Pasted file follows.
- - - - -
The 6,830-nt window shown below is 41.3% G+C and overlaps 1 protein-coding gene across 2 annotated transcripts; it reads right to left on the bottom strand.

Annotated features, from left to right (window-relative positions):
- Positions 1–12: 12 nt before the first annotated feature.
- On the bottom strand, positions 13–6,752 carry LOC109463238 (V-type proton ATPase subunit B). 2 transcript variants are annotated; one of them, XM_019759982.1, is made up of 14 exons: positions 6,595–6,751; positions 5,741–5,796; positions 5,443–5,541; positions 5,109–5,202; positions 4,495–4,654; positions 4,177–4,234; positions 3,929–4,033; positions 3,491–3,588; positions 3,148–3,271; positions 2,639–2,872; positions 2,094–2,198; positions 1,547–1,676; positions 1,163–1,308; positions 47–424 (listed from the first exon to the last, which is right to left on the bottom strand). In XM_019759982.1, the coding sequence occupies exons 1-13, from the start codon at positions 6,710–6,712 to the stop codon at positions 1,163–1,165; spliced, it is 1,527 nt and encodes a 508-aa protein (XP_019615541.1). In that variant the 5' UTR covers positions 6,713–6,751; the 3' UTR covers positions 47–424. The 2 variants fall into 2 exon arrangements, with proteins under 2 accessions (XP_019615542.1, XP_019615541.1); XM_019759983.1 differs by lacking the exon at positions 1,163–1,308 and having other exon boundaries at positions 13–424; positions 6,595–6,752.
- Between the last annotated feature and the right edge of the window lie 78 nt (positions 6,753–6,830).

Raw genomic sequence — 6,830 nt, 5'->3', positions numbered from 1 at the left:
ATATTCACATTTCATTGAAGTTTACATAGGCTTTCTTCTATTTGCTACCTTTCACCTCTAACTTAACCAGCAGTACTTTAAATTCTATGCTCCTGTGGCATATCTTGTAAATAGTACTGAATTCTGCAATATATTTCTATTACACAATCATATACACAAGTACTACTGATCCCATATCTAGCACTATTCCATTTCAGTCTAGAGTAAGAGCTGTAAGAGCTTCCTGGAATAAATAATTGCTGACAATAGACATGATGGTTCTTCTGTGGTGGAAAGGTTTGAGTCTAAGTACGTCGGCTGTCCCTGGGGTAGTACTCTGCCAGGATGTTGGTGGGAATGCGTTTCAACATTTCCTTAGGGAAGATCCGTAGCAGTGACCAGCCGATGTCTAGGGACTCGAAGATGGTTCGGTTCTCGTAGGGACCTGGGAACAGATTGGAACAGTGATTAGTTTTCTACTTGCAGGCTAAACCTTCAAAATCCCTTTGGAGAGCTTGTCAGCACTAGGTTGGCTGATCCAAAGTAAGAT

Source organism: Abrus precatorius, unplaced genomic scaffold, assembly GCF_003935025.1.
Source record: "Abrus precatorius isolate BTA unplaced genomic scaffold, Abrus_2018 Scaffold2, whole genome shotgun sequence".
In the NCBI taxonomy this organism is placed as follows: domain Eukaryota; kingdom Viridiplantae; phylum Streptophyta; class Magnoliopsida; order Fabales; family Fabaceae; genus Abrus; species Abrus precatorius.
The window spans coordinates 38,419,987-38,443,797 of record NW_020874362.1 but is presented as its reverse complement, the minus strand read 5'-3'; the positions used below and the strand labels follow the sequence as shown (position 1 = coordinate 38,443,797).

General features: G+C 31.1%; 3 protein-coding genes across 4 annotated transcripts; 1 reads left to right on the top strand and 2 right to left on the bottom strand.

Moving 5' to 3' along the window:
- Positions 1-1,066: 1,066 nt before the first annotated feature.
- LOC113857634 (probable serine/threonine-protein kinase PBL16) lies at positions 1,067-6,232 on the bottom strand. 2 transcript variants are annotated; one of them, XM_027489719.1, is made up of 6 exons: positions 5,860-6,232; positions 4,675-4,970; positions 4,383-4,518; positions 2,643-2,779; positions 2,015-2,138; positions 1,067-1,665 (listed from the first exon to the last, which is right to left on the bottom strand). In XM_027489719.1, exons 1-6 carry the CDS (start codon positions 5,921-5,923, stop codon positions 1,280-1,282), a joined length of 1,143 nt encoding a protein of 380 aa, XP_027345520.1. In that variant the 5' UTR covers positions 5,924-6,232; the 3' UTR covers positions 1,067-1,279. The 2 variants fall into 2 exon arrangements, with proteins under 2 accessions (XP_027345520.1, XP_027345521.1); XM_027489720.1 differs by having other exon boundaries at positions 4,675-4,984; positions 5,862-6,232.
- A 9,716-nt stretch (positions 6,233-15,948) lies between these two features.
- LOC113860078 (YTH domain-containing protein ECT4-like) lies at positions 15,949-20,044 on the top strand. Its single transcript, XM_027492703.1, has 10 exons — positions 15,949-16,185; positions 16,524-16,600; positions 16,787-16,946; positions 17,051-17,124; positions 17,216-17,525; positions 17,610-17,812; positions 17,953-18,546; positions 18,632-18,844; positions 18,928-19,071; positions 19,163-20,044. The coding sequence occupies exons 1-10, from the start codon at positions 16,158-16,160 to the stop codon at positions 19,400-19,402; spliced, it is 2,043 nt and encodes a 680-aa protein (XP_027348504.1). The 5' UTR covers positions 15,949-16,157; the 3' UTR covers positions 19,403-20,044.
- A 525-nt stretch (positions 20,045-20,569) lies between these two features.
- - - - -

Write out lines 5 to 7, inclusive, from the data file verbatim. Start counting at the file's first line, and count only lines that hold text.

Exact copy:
- Between the last annotated feature and the right edge of the window lie 78 nt (positions 6,753–6,830).

Raw genomic sequence — 6,830 nt, 5'->3', positions numbered from 1 at the left:
ATATTCACATTTCATTGAAGTTTACATAGGCTTTCTTCTATTTGCTACCTTTCACCTCTAACTTAACCAGCAGTACTTTAAATTCTATGCTCCTGTGGCATATCTTGTAAATAGTACTGAATTCTGCAATATATTTCTATTACACAATCATATACACAAGTACTACTGATCCCATATCTAGCACTATTCCATTTCAGTCTAGAGTAAGAGCTGTAAGAGCTTCCTGGAATAAATAATTGCTGACAATAGACATGATGGTTCTTCTGTGGTGGAAAGGTTTGAGTCTAAGTACGTCGGCTGTCCCTGGGGTAGTACTCTGCCAGGATGTTGGTGGGAATGCGTTTCAACATTTCCTTAGGGAAGATCCGTAGCAGTGACCAGCCGATGTCTAGGGACTCGAAGATGGTTCGGTTCTCGTAGGGACCTGGGAACAGATTGGAACAGTGATTAGTTTTCTACTTGCAGGCTAAACCTTCAAAATCCCTTTGGAGAGCTTGTCAGCACTAGGTTGGCTGATCCAAAGTAAGAT